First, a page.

With over 154 million consoles sold to date, the Nintendo DS is the company’s most successful hardware platform, the world’s best-selling dedicated handheld games console and the second most popular video games system of all time. Not a bad set of achievements for a handheld which, prior to launch, was debated, contested and even ridiculed by gamers and the press alike. Given the ubiquitous nature of the system during its zenith – even your grandparents probably had one – it’s difficult to even fathom how so much doubt could have clouded the launch of the DS – and, to a similar extent, the 100 million-selling Wii – but much of this cautious reception was down to Nintendo’s standing in the industry at the time.
Back at the start of 2004 when the DS was formally announced, Nintendo was in what could charitably be referred to as a tight spot. The Game Boy Advance was selling well enough – despite not offering any genuine innovation over its forerunner the Game Boy Color, outside of improved visuals and sound – while the GameCube was struggling in the face of Sony’s world-conquering PlayStation 2, which would go on to be the best-selling games console ever.
The core concept of the DS, revealed in more detail during E3 2004, appeared to intrigue and amuse in equal measures. The introduction of an additional screen seemed like a gimmick at first, however Nintendo’s message with the DS prior to release had been clear – the company was looking for new ways to connect with players by offering a combination of unique interfaces: a touchscreen, a second display and a microphone. While this barrage of features may have caused some gamers to furrow their brows in puzzlement – especially when set against the sleek and attractive imagery Sony was peddling for its PSP – it’s clear that developers were quicker to realise the potential of the DS, hence the flood of support at launch.
At launch the DS instantly captured the minds of players. Those who had cast doubt over its chances of success were instantly converted the moment they picked up that stylus and interacted with the touch screen. Early titles like Zoo Keeper, Yoshi Touch & Go and Meteos look simplistic by modern standards but were perfect at communicating the nature of the console; it’s worth noting that this was prior to the touchscreen smartphone revolution that would take place after the release of the iPhone.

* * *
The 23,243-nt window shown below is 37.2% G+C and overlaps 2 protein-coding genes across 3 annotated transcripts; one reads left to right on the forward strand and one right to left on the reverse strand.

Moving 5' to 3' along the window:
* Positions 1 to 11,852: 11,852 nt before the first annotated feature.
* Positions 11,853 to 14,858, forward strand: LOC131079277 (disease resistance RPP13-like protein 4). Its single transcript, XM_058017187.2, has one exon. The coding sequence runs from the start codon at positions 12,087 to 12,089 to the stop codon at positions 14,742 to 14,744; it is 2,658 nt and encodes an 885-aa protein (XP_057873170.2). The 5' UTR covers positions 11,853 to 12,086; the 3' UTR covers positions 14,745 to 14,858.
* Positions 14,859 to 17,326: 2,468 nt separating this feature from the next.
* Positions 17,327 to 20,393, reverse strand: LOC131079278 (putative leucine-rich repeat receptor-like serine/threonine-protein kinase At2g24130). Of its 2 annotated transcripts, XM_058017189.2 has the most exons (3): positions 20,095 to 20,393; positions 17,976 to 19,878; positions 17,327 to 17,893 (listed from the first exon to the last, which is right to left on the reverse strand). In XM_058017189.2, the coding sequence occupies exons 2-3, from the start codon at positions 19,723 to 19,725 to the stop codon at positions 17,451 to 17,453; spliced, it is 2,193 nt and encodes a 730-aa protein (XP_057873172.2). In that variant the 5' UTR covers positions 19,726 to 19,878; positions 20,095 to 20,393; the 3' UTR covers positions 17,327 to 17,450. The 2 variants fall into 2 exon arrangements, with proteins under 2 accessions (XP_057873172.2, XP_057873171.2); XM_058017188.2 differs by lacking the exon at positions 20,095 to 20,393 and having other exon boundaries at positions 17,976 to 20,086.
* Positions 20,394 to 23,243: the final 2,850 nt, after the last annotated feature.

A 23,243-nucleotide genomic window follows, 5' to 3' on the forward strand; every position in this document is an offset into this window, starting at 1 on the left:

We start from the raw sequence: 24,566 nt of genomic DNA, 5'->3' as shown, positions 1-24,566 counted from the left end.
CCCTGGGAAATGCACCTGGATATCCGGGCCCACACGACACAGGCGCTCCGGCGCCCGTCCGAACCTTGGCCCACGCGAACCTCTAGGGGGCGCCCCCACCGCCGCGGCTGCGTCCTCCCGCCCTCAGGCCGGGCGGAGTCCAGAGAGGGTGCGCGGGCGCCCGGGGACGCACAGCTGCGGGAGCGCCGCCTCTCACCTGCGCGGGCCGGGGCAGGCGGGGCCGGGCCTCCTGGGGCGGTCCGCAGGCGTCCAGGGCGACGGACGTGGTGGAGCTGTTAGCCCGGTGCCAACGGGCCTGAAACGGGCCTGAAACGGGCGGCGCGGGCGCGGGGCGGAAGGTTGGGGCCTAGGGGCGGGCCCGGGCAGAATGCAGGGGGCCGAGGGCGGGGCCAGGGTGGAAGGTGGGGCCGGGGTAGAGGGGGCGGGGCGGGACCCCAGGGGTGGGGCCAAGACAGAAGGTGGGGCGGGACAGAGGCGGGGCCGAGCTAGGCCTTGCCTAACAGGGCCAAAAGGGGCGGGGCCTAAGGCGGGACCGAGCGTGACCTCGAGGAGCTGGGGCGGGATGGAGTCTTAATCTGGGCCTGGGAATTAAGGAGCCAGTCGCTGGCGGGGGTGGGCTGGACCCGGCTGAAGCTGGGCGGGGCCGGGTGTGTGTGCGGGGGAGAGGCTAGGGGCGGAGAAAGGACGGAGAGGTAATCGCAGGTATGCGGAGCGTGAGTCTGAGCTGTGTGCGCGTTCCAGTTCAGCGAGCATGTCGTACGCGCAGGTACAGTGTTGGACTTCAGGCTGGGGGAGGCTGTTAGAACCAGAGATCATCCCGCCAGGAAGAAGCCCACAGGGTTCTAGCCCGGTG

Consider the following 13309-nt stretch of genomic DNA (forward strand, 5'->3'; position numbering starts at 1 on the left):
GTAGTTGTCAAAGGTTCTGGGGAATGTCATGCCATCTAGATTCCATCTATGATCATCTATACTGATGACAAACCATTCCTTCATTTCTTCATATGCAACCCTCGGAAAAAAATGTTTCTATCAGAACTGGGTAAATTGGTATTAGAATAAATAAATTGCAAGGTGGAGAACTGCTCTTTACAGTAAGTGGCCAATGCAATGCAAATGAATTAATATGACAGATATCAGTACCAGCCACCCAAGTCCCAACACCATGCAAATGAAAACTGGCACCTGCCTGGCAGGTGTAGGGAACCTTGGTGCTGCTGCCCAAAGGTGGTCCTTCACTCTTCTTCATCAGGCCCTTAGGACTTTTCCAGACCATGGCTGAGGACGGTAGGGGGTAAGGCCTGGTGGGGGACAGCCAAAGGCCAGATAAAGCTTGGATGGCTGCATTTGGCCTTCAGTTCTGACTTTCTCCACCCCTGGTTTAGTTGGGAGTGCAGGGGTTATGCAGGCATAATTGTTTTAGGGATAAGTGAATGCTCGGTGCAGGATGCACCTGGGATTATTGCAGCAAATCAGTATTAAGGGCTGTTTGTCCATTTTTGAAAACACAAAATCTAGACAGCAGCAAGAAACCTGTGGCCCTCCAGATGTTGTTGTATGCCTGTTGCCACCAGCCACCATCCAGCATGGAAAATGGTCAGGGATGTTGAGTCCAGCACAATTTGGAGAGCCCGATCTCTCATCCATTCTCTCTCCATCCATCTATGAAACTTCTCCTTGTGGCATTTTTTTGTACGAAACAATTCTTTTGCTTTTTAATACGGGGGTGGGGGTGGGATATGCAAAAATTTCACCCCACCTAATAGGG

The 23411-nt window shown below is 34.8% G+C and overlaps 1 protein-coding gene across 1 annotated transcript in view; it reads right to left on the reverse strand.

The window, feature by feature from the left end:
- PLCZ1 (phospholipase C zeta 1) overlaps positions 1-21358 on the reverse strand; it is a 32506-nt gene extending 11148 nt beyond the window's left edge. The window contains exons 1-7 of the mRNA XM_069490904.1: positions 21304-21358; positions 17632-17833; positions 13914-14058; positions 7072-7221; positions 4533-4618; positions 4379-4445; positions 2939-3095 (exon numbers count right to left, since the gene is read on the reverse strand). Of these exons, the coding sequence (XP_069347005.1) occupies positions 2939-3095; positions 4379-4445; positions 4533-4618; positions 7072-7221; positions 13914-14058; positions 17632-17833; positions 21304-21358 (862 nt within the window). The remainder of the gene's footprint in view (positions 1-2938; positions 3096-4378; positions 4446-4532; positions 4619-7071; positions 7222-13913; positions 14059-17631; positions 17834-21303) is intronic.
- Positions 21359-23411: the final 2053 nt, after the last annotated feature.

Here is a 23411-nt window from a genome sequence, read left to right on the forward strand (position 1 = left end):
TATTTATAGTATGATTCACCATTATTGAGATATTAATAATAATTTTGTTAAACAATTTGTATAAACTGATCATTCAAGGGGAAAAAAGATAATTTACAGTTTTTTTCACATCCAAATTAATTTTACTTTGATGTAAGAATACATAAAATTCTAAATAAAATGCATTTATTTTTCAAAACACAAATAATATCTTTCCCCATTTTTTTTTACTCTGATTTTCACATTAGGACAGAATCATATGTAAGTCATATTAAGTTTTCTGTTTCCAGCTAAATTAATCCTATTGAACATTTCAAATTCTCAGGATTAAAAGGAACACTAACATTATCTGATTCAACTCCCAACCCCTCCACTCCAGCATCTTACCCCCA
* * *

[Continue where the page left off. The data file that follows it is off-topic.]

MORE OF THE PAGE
The DS was the first encounter many people had with touch-based tech, and it left an amazing first impression. If there was one gripe on the console in the early days it was the way it looked; while the PSP was a desirable piece of consumer tech, the DS looked like a plastic toy; its uncharacteristically swift gestation (it was on store shelves less than a year after its official announcement) could well be to blame for its rather awkward appearance. No matter – just over a year later Nintendo would take a leaf out of Apple’s design book and release the redesigned DS Lite, solving this problem and propelling the system to even more sales.
The DS was a genuine game-changer for the industry, perhaps even the most drastic innovation the market had ever seen up until this point. It was also proof positive that Nintendo is a company which should never, ever be underestimated.